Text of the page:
FCC to Seize Entire Internet, Cable Spectrum Under 400-Page “Rules” FCC cherry picking existing laws for cable, radio & broadband to regulate Internet Kit Daniels Prison March 13, 2015 The FCC is combining several separate sections of telecommunications law developed for radio, cable TV and broadband access for a regulatory takeover of the Internet and is enforcing it with the same rules and methods as the Justice Department, according to its 400-page report released Thursday. The agency is going to regulate the Internet like broadcast radio and television through a patchwork of telecommunications laws which were developed not only separately of each other but also in different decades. “We ground the open Internet rules we adopt today in multiple sources of legal authority – Section 706, Title II and Title III of the Communications Act [of 1934],” page 120 of the 400-page FCC report states. A d v e r t i s e m e n t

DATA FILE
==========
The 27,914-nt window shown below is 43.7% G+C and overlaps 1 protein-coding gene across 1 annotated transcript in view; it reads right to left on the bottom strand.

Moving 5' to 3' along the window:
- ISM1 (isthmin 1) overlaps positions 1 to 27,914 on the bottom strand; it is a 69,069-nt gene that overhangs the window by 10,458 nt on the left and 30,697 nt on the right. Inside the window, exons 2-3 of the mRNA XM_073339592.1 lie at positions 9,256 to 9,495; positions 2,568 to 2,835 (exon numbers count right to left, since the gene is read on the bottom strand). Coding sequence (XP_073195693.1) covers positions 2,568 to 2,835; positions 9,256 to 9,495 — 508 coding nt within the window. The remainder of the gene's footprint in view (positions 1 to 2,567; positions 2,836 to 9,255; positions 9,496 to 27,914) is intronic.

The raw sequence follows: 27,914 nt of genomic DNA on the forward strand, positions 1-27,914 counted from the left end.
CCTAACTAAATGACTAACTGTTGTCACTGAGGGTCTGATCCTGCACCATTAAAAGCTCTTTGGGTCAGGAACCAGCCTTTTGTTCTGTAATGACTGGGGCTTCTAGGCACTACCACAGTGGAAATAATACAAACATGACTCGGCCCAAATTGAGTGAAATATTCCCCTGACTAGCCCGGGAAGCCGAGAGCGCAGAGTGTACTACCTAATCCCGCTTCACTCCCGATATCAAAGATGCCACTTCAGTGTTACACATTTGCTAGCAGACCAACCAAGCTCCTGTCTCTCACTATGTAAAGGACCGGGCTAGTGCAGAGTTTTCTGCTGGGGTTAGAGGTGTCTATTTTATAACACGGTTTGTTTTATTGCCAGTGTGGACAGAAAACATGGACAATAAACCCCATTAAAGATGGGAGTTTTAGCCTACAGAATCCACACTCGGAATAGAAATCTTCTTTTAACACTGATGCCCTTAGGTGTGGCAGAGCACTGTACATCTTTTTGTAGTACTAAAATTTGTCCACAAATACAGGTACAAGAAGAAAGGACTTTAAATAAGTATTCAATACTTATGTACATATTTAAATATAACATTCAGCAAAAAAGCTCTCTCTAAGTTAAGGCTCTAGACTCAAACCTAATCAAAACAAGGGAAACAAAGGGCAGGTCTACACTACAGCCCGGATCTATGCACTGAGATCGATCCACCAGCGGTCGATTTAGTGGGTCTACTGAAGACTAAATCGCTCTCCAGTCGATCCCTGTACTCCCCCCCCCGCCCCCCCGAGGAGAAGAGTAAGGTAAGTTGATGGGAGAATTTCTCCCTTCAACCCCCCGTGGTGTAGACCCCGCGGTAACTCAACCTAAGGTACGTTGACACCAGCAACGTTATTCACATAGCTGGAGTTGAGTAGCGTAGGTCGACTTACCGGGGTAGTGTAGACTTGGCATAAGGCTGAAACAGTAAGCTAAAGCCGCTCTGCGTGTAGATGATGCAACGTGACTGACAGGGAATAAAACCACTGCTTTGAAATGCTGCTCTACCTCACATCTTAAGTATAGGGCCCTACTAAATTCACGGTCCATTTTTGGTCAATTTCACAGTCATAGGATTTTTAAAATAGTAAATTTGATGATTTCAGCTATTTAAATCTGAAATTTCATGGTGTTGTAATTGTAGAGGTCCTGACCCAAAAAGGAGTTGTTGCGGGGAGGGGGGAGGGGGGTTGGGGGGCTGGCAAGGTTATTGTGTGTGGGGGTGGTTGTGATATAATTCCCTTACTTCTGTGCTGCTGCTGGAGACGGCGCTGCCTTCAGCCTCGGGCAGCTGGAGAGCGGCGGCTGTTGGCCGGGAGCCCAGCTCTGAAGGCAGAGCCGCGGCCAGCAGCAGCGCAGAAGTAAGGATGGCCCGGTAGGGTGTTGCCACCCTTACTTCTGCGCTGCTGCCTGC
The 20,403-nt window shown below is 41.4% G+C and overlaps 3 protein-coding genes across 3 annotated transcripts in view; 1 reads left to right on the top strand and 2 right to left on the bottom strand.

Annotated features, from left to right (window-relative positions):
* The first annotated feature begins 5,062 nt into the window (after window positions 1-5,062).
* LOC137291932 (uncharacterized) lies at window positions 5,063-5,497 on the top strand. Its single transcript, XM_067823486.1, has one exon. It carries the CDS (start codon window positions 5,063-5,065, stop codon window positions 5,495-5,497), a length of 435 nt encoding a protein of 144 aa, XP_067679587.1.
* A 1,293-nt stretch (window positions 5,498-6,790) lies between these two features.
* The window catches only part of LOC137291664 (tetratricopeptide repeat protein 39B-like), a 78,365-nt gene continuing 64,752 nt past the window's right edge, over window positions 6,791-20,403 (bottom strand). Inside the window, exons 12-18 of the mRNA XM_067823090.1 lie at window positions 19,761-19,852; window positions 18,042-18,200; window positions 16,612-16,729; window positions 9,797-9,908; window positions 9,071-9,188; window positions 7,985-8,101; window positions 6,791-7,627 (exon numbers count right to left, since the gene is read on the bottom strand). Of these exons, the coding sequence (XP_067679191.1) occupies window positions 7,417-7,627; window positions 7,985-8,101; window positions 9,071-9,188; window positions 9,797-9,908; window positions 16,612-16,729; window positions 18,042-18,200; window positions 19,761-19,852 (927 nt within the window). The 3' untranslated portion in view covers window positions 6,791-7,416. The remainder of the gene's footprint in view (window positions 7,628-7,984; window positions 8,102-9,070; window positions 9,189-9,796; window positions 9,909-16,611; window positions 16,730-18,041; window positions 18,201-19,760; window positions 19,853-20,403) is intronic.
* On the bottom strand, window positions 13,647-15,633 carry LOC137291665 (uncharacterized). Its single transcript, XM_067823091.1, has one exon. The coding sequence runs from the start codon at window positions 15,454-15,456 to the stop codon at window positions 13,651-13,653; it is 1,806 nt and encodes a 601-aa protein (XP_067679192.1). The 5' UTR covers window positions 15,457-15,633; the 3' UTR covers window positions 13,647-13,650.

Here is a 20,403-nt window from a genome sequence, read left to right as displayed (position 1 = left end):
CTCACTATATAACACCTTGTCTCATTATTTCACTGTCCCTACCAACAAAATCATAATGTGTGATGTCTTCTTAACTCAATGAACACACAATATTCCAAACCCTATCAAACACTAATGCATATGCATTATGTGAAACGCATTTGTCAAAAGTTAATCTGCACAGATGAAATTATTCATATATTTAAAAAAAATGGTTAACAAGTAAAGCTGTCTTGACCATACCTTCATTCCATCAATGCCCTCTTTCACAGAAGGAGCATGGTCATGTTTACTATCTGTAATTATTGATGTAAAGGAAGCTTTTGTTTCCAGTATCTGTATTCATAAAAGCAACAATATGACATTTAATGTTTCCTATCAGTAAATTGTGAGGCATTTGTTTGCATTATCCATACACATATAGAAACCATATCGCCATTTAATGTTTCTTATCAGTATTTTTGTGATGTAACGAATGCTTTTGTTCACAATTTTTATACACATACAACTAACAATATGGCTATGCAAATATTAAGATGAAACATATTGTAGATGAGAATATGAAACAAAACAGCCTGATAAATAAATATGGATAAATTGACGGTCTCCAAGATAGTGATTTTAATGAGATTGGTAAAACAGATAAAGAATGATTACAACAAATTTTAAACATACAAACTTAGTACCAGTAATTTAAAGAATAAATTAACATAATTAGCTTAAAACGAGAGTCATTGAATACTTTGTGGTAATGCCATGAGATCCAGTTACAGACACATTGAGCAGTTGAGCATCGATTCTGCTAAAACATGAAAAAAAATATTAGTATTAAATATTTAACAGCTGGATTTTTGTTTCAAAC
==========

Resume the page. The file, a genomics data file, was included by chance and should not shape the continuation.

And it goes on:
Probably Overthinking It: The Inspection Paradox is Everywhere The following is a draft of an article I have submitted for publication in CHANCE Magazine, a publication of the American Statistical Association. With their encouragement, I am publishing it here to solicit comments from readers (and possibly corrections). The Inspection Paradox is Everywhere The inspection paradox is a common source of confusion, an occasional source of error, and an opportunity for clever experimental design. Most people are unaware of it, but like the cue marks that appear in movies to signal reel changes, once you notice it, you can’t stop seeing it. A common example is the apparent paradox of class sizes.